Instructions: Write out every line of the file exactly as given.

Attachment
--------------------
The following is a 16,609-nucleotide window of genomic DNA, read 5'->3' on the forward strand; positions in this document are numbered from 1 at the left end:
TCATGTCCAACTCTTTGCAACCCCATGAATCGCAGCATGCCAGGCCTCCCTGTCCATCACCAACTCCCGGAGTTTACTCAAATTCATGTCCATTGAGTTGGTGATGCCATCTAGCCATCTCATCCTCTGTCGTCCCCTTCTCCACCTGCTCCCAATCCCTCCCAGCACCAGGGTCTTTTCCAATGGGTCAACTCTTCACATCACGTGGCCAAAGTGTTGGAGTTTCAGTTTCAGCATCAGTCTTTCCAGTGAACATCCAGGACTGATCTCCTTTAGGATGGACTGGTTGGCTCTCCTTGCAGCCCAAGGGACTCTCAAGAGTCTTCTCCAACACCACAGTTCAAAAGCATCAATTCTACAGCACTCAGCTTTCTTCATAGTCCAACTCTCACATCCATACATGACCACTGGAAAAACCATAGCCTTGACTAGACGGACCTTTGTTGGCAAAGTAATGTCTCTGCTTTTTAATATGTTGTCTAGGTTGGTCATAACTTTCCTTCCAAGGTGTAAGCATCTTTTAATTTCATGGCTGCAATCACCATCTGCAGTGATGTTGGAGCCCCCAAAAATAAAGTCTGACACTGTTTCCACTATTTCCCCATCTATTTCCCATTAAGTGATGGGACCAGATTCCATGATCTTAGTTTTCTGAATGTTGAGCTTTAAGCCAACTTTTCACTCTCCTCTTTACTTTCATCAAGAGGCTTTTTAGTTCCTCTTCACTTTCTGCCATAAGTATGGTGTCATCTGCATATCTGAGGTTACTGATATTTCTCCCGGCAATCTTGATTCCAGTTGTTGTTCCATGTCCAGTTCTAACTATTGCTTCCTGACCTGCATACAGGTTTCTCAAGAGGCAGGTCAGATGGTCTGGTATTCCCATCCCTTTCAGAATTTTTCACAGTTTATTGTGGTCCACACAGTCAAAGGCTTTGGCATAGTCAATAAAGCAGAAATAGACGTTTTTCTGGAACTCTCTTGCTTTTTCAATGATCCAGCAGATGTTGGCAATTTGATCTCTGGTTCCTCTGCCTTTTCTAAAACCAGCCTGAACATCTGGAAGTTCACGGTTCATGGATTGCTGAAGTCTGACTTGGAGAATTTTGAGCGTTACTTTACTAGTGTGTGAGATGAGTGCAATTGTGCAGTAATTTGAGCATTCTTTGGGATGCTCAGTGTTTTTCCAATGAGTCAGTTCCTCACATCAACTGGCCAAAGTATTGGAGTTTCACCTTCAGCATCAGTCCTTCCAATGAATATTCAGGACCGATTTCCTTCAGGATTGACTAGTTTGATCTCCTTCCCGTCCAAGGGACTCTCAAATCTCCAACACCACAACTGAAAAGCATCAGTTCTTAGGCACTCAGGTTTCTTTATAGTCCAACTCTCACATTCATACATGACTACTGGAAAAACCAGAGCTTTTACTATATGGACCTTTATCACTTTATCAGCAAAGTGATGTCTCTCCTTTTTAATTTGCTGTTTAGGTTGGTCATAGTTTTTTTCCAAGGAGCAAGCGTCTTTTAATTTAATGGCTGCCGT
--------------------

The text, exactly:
The following is a 16,609-nucleotide window of genomic DNA, read 5'->3' on the forward strand; positions in this document are numbered from 1 at the left end:
TCATGTCCAACTCTTTGCAACCCCATGAATCGCAGCATGCCAGGCCTCCCTGTCCATCACCAACTCCCGGAGTTTACTCAAATTCATGTCCATTGAGTTGGTGATGCCATCTAGCCATCTCATCCTCTGTCGTCCCCTTCTCCACCTGCTCCCAATCCCTCCCAGCACCAGGGTCTTTTCCAATGGGTCAACTCTTCACATCACGTGGCCAAAGTGTTGGAGTTTCAGTTTCAGCATCAGTCTTTCCAGTGAACATCCAGGACTGATCTCCTTTAGGATGGACTGGTTGGCTCTCCTTGCAGCCCAAGGGACTCTCAAGAGTCTTCTCCAACACCACAGTTCAAAAGCATCAATTCTACAGCACTCAGCTTTCTTCATAGTCCAACTCTCACATCCATACATGACCACTGGAAAAACCATAGCCTTGACTAGACGGACCTTTGTTGGCAAAGTAATGTCTCTGCTTTTTAATATGTTGTCTAGGTTGGTCATAACTTTCCTTCCAAGGTGTAAGCATCTTTTAATTTCATGGCTGCAATCACCATCTGCAGTGATGTTGGAGCCCCCAAAAATAAAGTCTGACACTGTTTCCACTATTTCCCCATCTATTTCCCATTAAGTGATGGGACCAGATTCCATGATCTTAGTTTTCTGAATGTTGAGCTTTAAGCCAACTTTTCACTCTCCTCTTTACTTTCATCAAGAGGCTTTTTAGTTCCTCTTCACTTTCTGCCATAAGTATGGTGTCATCTGCATATCTGAGGTTACTGATATTTCTCCCGGCAATCTTGATTCCAGTTGTTGTTCCATGTCCAGTTCTAACTATTGCTTCCTGACCTGCATACAGGTTTCTCAAGAGGCAGGTCAGATGGTCTGGTATTCCCATCCCTTTCAGAATTTTTCACAGTTTATTGTGGTCCACACAGTCAAAGGCTTTGGCATAGTCAATAAAGCAGAAATAGACGTTTTTCTGGAACTCTCTTGCTTTTTCAATGATCCAGCAGATGTTGGCAATTTGATCTCTGGTTCCTCTGCCTTTTCTAAAACCAGCCTGAACATCTGGAAGTTCACGGTTCATGGATTGCTGAAGTCTGACTTGGAGAATTTTGAGCGTTACTTTACTAGTGTGTGAGATGAGTGCAATTGTGCAGTAATTTGAGCATTCTTTGGGATGCTCAGTGTTTTTCCAATGAGTCAGTTCCTCACATCAACTGGCCAAAGTATTGGAGTTTCACCTTCAGCATCAGTCCTTCCAATGAATATTCAGGACCGATTTCCTTCAGGATTGACTAGTTTGATCTCCTTCCCGTCCAAGGGACTCTCAAATCTCCAACACCACAACTGAAAAGCATCAGTTCTTAGGCACTCAGGTTTCTTTATAGTCCAACTCTCACATTCATACATGACTACTGGAAAAACCAGAGCTTTTACTATATGGACCTTTATCACTTTATCAGCAAAGTGATGTCTCTCCTTTTTAATTTGCTGTTTAGGTTGGTCATAGTTTTTTTCCAAGGAGCAAGCGTCTTTTAATTTAATGGCTGCCGT